We can go ahead and call time on Hallmark’s 2016 Christmas blitz because A Nutcracker Christmas just wiped the competition. Who knew that the channel best known for schmaltzy cookie cutter romances could dip into the arts to make something with touches of beauty and inspiration? In stepping outside its very cramped comfort zone, they finally found a story with real passion instead of just the pretense of it. Granted it’s all relative; the movie avoids some of Hallmark’s conventions but willingly embraces those of other genres. It most notably follows in the steps of dance movies like Center Stage, in which Sascha Radetsky also features, but that proves to be a good thing because while romance is a motivating factor, it isn’t the only one.
Main character Lilly’s (Amy Acker) first love is ballet, and all she’s ever wanted was to dance with an elite company. Her road to becoming a professional is a rough one though and starts in her hometown in Georgia. When she finally makes it into the renowned New York City Ballet, she gets a chance to dance her dream role, the Sugar Plum Fairy in The Nutcracker. But tragedy strikes, as it does, causing her step away from ballet forever. Or at least until her teenage niece, Sadie (Sophia Lucia), wins the role of Clara in the Philadelphia Ballet’s production of The Nutcracker eight years later. She accompanies Sadie to the city, but it’s an uncomfortable re-entry into the life she left behind, made more so when she discovers that her ex-boyfriend and former dance partner, Mark (Radetsky), is directing the show.
Some subplots are thrown in to make things difficult for the three, including control freak dance moms and diva ballerinas, but Lilly’s real battle is with herself. As in many a Hallmark movie, she must confront her past if she wants to stop being an unhappy and unfulfilled person. But unlike many Hallmark movies, romance is not the endgame. Nor does inspiration come from homemade cookies or Santa hats or Christmas displays. What Lilly really needs to find is the best version of herself, which is not the one where she’s a yoga teacher in Georgia. In rediscovering the thing that makes her feel most alive, she changes and so do the people around her. Now that’s a way to deliver a heartwarming Christmas message.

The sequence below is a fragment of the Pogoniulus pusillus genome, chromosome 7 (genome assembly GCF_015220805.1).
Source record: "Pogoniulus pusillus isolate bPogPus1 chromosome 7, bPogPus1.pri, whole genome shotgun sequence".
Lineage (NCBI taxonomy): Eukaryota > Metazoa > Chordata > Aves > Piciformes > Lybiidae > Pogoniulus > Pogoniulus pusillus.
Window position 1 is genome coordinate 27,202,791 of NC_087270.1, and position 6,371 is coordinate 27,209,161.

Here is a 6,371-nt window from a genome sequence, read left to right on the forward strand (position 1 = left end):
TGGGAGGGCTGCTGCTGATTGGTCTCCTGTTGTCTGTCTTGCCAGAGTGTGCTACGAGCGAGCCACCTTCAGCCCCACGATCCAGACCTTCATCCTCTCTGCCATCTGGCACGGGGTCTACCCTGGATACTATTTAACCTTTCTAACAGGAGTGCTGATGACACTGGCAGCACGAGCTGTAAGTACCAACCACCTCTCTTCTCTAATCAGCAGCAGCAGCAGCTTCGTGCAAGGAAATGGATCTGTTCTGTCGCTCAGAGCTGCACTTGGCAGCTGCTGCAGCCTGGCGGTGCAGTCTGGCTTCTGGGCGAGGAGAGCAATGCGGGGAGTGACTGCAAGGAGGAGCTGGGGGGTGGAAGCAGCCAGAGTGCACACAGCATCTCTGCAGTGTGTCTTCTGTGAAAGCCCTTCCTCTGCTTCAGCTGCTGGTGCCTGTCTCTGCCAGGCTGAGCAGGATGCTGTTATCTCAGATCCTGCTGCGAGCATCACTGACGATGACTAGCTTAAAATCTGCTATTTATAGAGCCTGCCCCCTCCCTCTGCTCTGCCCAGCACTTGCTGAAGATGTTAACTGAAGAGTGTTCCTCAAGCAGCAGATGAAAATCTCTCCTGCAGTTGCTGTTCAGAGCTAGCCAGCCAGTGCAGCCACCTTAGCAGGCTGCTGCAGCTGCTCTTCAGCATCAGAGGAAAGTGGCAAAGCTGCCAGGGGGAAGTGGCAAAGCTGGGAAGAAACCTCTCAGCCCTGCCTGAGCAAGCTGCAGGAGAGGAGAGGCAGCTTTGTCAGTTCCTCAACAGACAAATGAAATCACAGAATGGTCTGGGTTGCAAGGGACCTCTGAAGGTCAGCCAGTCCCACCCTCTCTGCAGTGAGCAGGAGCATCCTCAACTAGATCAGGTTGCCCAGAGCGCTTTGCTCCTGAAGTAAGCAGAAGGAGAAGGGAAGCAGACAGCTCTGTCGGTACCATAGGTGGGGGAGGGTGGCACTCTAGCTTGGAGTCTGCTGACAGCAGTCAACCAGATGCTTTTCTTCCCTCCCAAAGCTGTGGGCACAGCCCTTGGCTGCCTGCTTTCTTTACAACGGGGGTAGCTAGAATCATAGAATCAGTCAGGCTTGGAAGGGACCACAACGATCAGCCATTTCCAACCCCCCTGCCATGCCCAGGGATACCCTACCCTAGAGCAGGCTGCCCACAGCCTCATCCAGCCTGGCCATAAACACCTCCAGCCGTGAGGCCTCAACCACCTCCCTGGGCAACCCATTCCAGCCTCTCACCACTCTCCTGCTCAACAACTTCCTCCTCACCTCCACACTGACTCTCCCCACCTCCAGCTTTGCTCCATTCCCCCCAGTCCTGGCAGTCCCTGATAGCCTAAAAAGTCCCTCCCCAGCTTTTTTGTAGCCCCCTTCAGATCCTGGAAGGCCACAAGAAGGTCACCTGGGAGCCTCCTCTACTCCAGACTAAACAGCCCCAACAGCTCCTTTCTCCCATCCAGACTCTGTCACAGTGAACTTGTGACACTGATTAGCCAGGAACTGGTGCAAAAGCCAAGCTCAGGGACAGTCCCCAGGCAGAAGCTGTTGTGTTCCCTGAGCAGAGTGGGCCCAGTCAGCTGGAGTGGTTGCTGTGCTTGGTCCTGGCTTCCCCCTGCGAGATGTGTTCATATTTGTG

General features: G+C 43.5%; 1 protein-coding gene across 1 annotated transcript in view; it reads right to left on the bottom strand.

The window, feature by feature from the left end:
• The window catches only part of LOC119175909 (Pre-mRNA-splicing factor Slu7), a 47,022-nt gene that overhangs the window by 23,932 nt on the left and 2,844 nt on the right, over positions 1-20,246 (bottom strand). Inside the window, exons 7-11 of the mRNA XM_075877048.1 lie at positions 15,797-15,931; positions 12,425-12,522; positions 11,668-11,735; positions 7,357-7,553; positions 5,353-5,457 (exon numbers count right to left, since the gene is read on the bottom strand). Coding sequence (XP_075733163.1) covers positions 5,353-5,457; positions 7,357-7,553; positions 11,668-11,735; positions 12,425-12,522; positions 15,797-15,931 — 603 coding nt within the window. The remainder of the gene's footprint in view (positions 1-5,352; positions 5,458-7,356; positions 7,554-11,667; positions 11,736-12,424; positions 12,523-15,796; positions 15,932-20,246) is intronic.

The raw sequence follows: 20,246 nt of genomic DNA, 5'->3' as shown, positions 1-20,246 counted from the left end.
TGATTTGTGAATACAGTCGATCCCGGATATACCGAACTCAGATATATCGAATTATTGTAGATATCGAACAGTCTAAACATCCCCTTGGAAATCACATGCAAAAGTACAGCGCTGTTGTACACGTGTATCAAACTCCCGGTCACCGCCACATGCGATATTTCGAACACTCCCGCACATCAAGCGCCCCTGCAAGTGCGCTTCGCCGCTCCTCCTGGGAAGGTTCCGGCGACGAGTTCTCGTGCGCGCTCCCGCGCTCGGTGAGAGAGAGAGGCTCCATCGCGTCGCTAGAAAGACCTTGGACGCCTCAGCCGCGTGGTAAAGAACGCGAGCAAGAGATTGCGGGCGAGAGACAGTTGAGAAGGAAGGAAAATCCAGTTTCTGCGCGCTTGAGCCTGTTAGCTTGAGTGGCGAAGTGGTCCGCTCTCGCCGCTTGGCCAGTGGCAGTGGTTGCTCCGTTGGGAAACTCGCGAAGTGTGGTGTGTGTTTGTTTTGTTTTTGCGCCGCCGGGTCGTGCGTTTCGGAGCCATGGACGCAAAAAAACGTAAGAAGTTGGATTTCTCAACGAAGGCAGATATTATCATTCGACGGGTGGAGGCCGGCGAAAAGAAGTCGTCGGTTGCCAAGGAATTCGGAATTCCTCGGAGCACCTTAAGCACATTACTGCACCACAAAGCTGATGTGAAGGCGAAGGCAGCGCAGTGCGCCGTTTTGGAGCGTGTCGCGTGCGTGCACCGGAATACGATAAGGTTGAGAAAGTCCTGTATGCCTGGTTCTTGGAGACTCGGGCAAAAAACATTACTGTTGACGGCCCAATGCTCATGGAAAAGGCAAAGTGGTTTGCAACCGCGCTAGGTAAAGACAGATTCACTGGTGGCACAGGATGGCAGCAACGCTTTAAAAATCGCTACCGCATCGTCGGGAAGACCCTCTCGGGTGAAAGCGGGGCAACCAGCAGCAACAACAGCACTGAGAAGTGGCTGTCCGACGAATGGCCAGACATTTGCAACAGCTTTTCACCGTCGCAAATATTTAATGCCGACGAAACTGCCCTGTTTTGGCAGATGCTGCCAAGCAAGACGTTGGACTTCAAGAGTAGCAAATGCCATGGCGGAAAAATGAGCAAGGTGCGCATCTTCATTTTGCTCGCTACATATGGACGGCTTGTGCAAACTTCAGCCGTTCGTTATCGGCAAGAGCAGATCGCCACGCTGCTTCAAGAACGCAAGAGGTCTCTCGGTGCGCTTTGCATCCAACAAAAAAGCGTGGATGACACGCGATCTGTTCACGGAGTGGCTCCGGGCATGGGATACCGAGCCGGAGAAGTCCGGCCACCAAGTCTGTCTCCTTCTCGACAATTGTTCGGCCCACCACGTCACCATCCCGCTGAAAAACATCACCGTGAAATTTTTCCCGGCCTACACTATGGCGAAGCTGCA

It also helps to add dancing, and after so many Hallmark offerings that are visually, and often emotionally, static, we deserve something with artistic flair. There’s a much greater sense of space here, unlike the usual bland and penned in sets that just show cozy homes and snow-trimmed tree lots. Even if the shots aren’t cinematic in scope, they extend the boundaries of your TV screen. There is, dare I say, an elegance to the dance sequences, both in the way they are filmed and the way they quietly let us inside the characters.
One of my favorite scenes is when Lilly peeks into a rehearsal room and spies two dancers absorbed in each other and oblivious to their audience, and she momentarily imagines the life she might have led. Professional dancer Radetsky’s appearance in this movie is a treat too, and there’s another great moment when Mark is dancing by himself. It’s not polished or overly choreographed, and it’s not all that relevant to the narrative. But these are the scenes that give the movie character and allow the story to breathe. By the time we ease into the finale, which features exquisite performances from all three leads and some beautiful production design, it all feels effortless and meant to be. It makes you wonder why Hallmark doesn’t invest more resources into a few marquee pieces each year instead of churning out a dozen subpar holiday movies. I mean, do that many Canadian actors need jobs?
Dir: Nicole Avril
Writer: Helen Frost, David MacLeod
Cast: Amy Acker, Sascha Radetsky, Sophia Lucia, Kenneth Walsh, Katherine Barrell, Shauna MacDonald, Tina Pereira
Time: 83 min
Country: United States